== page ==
You gotta be very angry.

From an American movie.

My intuation is that is to say you are really very angry or it seems you are angry.

Why the guy used gotta here. gotta implies force, like saying you have to be very angry that means ** you do not have any other choices**

I have my doubts if the speaker ment something like that!

  • 4
    'Have got to' has both the meanings you mention (as does 'must'): You must / gotta try harder, Joe! // You must / You've got to feel devastated, your team being beaten 7 - 0. >> I assume 'gotta' can be used in place of 'have got to' in both senses; it's uncommon here in Britain. May 3, 2014 at 9:12
  • 2
    @Edwin, absolutely it can. The most common expression I can think of where gotta is used in this sense is, “Oooh, that's gotta hurt/sting/burn/etc.”. May 3, 2014 at 10:41

3 Answers 3


Just like must, gotta (and longer forms, such as have got to) may be used in an epistemic sense relating to logical inference:

You gotta be angry =
I infer [perhaps from your demeanour or intonation or from your foregoing narrative—this is not specified], with a high degree of certainty, that you are angry.

It is not the addressee who is “compelled” to suffer the passion described but the the speaker who is “compelled” to draw this conclusion.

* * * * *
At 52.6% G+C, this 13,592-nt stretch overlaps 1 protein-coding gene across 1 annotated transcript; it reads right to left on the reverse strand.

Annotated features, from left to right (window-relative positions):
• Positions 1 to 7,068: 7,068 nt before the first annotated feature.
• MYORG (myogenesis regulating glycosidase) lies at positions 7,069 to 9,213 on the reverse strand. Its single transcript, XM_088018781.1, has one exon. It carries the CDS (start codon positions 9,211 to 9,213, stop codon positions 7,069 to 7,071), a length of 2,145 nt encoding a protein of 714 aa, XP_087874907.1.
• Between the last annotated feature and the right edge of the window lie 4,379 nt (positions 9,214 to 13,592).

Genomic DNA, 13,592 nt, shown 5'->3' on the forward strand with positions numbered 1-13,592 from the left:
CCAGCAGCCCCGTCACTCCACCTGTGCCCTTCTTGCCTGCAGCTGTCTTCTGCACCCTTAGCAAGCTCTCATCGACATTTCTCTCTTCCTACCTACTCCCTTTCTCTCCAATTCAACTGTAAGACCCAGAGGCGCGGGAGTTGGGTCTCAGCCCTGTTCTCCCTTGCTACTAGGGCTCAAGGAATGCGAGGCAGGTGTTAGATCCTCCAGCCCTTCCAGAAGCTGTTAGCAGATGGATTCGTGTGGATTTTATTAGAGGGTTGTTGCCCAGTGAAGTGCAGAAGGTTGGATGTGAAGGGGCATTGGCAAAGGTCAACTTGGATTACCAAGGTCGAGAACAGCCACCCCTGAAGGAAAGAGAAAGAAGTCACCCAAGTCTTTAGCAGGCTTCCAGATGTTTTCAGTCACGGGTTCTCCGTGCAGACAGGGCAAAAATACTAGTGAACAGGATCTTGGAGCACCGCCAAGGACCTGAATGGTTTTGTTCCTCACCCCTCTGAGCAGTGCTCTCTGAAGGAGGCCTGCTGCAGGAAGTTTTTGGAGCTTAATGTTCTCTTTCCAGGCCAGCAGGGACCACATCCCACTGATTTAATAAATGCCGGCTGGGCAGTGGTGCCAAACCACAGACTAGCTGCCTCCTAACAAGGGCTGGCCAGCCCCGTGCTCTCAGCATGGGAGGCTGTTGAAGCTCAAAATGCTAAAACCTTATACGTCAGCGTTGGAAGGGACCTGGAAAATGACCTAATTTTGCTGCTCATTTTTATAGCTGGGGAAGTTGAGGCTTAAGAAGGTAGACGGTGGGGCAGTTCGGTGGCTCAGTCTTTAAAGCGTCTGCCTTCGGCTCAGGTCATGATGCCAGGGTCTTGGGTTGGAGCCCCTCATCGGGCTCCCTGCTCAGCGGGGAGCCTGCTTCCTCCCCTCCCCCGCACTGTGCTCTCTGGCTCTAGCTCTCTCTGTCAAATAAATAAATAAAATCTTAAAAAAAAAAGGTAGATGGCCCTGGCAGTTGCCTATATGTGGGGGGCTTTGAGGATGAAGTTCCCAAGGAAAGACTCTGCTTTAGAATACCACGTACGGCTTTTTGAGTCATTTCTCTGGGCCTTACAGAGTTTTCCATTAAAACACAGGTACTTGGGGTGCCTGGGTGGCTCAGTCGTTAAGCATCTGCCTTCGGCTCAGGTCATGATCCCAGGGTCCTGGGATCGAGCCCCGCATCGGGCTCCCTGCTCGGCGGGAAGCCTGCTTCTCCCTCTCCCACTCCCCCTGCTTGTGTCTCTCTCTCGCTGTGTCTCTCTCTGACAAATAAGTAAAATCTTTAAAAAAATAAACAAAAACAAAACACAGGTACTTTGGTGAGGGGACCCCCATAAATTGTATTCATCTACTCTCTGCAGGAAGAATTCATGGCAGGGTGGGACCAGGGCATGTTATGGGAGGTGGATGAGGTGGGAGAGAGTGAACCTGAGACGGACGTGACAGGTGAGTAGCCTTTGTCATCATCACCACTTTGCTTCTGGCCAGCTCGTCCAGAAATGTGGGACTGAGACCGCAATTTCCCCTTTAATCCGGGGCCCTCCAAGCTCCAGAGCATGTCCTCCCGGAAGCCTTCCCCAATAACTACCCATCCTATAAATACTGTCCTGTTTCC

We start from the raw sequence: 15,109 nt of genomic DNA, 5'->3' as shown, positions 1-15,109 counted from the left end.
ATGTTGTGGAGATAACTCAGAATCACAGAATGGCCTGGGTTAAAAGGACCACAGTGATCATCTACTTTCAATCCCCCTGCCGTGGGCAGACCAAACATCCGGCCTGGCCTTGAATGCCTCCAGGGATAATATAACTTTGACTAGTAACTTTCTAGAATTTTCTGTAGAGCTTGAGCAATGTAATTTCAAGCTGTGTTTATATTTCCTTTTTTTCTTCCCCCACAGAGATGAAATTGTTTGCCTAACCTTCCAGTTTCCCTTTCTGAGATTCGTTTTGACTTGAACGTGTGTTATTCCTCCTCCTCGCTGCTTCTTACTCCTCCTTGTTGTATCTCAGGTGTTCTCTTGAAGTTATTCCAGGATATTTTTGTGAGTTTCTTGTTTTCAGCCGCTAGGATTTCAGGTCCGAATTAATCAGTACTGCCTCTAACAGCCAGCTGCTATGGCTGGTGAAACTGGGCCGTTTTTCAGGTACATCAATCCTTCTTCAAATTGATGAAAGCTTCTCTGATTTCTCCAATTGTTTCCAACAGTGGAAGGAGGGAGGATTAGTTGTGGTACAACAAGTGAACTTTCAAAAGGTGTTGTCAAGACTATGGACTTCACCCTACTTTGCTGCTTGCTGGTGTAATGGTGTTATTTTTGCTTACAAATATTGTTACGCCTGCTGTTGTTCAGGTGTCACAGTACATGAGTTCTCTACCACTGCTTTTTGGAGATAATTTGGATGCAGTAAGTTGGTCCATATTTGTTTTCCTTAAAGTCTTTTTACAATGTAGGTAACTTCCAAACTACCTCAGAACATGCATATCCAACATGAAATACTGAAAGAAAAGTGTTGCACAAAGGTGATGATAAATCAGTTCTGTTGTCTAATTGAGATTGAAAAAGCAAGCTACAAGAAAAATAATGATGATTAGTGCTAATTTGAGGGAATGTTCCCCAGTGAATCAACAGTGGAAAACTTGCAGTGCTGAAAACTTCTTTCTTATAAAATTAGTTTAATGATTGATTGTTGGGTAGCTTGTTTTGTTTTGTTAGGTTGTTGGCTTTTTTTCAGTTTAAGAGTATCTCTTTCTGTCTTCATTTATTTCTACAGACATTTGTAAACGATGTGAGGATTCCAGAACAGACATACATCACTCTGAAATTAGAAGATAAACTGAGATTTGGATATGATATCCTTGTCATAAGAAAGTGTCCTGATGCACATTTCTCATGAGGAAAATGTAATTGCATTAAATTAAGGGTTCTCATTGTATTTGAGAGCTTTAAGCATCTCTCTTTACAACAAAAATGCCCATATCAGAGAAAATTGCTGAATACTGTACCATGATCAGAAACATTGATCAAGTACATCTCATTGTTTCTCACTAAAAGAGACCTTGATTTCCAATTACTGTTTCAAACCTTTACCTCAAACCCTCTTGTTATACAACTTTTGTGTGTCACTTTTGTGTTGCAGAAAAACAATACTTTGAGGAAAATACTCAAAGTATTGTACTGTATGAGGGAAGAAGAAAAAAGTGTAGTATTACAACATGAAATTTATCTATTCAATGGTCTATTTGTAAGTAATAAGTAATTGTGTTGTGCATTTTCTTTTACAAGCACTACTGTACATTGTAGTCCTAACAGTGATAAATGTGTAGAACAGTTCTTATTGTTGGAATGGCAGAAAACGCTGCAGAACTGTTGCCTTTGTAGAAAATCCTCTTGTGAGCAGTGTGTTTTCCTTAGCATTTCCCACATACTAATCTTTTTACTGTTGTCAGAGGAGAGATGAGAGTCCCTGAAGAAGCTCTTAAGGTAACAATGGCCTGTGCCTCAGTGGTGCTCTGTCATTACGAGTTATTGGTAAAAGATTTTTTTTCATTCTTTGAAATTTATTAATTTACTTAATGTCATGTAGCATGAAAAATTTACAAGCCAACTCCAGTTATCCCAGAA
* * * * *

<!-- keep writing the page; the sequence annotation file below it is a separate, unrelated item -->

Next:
• Yes, it's interesting to consider how other modals pattern in this sentence: You hafta be angry, You must be angry, You should be angry, You oughta be angry are usable in different situations, with different inferences about how the conclusion was reached by the speaker. Jan 30, 2015 at 17:21

It's hard to say without more context, but I read that as:

You would have to be very angry [... to do something only an angry person would do].

So, rather than forcing or commanding, the speaker is speculating about the subject's mind-state.

If the full context is something like:

A: They blew up Bob's house!

B: You gotta be very angry to do something like that.

Then rendering the sentence in more formal English would produce something like:

B: You would have to be very angry to do something like that.

(This is paraphrasing, as StoneyB points out. It's not the only interpretation that makes sense, by any means.)

  • Good call, you're right. Adjusted to make that clearer,.
    – Beejamin
    May 4, 2014 at 23:49

Since you use the word "correct" in your title we do need to say that "gotta" is not "correct" English in any context. The "correct" English expression is "have got to".

  • 1
    You gotta is entirely "correct" in US colloquial registers, and the spelling is a "standard" symbolization of colloquial speech. May 3, 2014 at 14:59
  • We could debate what, if anything, “correct” means with regard to language. As I said, it is not I who brought up the question of correctness.
    – fdb
    May 3, 2014 at 17:45

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